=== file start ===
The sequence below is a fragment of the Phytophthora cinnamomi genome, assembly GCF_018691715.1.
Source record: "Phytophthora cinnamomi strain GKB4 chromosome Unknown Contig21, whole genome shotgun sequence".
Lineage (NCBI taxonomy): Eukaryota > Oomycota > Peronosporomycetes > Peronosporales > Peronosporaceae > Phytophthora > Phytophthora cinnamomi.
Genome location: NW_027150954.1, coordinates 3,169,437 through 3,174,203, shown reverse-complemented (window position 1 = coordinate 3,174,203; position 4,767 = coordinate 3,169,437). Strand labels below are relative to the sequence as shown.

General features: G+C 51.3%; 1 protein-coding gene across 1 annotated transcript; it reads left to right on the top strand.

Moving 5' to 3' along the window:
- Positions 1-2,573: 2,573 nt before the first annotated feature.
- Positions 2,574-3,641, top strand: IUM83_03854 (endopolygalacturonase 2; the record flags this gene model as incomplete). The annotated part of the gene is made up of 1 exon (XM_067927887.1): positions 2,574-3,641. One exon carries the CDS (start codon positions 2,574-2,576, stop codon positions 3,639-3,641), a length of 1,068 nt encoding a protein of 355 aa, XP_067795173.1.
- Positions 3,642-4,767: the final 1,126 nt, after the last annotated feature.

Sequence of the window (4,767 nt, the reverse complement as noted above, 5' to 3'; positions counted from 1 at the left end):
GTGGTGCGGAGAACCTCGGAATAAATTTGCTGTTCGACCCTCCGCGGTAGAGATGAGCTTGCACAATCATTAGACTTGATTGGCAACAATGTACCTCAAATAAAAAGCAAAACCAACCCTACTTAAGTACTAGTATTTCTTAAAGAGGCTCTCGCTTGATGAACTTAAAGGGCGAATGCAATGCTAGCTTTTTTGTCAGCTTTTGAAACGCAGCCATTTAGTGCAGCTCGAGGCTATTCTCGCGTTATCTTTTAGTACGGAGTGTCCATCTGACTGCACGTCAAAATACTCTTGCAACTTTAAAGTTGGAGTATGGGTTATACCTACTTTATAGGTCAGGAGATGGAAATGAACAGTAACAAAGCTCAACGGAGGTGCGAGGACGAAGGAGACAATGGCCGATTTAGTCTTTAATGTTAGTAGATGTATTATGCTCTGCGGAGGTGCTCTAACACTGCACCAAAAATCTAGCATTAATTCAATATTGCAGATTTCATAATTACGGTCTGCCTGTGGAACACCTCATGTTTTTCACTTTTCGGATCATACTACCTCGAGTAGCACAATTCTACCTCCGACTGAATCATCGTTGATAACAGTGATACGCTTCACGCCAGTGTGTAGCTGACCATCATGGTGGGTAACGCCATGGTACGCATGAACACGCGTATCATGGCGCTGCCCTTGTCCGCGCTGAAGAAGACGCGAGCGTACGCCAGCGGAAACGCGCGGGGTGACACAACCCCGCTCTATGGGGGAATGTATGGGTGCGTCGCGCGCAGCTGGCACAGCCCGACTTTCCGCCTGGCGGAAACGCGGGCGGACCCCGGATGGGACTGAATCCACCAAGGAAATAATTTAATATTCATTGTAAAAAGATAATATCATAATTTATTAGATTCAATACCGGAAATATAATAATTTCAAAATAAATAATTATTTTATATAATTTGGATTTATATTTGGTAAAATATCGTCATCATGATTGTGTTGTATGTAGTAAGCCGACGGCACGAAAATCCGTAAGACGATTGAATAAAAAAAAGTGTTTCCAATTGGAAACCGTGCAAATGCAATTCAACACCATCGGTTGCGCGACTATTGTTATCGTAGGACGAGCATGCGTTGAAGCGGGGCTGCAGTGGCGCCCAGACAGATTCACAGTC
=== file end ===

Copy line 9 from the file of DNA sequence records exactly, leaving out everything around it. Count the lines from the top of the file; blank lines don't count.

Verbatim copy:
- Positions 3,642-4,767: the final 1,126 nt, after the last annotated feature.